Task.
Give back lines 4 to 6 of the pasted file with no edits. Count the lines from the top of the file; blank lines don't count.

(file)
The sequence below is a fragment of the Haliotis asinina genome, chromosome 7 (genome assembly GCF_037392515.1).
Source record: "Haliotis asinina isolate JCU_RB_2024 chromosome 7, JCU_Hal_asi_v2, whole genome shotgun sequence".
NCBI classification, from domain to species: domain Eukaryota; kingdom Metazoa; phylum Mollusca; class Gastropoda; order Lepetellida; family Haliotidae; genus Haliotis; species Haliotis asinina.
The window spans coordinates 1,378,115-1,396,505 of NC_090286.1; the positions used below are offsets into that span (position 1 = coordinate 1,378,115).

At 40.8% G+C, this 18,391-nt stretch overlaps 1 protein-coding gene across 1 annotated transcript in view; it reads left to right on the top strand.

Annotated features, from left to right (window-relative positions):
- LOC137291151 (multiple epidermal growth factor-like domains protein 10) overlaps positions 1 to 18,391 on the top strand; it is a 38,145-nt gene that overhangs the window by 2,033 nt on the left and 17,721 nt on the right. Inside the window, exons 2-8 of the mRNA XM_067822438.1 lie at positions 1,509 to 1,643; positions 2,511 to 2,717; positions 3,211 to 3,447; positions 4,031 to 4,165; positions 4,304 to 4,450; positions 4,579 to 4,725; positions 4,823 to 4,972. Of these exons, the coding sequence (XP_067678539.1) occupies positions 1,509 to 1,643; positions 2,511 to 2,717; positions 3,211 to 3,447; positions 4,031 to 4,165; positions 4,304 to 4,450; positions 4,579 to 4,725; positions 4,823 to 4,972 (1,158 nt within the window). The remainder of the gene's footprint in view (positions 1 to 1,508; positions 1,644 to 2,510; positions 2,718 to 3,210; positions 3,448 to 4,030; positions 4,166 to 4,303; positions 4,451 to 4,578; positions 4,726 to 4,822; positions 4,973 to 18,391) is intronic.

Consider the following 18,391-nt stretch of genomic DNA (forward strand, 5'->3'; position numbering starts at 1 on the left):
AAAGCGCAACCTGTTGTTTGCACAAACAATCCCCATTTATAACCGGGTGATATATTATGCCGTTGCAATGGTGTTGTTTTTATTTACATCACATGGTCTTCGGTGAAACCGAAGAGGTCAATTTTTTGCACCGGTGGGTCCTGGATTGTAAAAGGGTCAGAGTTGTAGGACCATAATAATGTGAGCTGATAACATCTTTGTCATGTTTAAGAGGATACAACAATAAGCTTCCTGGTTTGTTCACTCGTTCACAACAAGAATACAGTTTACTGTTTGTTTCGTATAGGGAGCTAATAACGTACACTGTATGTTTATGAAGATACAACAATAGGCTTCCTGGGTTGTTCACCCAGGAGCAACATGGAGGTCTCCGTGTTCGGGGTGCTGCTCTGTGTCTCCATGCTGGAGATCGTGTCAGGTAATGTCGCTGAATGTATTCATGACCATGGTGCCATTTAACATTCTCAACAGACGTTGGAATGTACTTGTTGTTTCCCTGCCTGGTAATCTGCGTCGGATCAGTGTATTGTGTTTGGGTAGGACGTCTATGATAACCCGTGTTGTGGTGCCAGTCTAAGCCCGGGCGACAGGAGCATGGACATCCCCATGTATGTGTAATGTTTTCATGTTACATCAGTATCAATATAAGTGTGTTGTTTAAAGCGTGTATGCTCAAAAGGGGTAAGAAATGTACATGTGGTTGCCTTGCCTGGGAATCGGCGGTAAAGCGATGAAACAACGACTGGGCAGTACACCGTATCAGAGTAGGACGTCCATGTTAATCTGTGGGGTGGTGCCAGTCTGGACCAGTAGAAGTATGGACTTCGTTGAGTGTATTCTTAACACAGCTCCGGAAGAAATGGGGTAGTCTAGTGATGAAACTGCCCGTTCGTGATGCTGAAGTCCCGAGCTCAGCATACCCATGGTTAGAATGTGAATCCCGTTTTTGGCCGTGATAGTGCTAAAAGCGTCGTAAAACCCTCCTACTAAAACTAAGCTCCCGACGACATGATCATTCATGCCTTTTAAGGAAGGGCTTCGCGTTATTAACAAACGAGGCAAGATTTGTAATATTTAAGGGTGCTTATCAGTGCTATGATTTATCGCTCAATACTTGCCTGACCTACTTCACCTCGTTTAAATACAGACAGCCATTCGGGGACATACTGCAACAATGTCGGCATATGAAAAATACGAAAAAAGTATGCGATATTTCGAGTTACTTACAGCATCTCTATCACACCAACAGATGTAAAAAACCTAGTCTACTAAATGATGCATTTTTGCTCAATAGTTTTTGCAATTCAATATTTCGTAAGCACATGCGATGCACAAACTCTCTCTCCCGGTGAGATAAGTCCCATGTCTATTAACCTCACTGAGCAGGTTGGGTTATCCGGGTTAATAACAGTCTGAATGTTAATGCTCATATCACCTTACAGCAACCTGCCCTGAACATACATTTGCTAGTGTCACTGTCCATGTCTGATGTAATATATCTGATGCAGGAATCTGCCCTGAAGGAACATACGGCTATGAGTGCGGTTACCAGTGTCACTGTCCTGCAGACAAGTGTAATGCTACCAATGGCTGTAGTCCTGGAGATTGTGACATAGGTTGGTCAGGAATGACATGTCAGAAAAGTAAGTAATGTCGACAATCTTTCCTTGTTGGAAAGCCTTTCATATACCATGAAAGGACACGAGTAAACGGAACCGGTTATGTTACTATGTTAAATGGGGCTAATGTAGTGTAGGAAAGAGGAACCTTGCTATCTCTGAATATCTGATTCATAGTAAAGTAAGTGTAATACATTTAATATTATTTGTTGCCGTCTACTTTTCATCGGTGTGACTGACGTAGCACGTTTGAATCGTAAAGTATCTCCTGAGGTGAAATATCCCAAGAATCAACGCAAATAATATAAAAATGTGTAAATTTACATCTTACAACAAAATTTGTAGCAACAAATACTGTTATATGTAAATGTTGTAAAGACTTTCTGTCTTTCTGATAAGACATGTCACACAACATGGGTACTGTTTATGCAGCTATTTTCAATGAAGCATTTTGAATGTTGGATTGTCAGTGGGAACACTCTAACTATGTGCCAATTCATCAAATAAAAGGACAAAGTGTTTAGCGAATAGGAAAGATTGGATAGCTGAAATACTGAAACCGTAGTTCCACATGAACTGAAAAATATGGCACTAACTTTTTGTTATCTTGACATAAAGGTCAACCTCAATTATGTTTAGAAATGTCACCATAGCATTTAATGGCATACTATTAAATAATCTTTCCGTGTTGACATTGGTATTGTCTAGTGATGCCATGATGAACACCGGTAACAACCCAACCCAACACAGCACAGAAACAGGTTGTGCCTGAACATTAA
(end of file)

The window spans coordinates 1,378,115-1,396,505 of NC_090286.1; the positions used below are offsets into that span (position 1 = coordinate 1,378,115).

At 40.8% G+C, this 18,391-nt stretch overlaps 1 protein-coding gene across 1 annotated transcript in view; it reads left to right on the top strand.

Annotated features, from left to right (window-relative positions):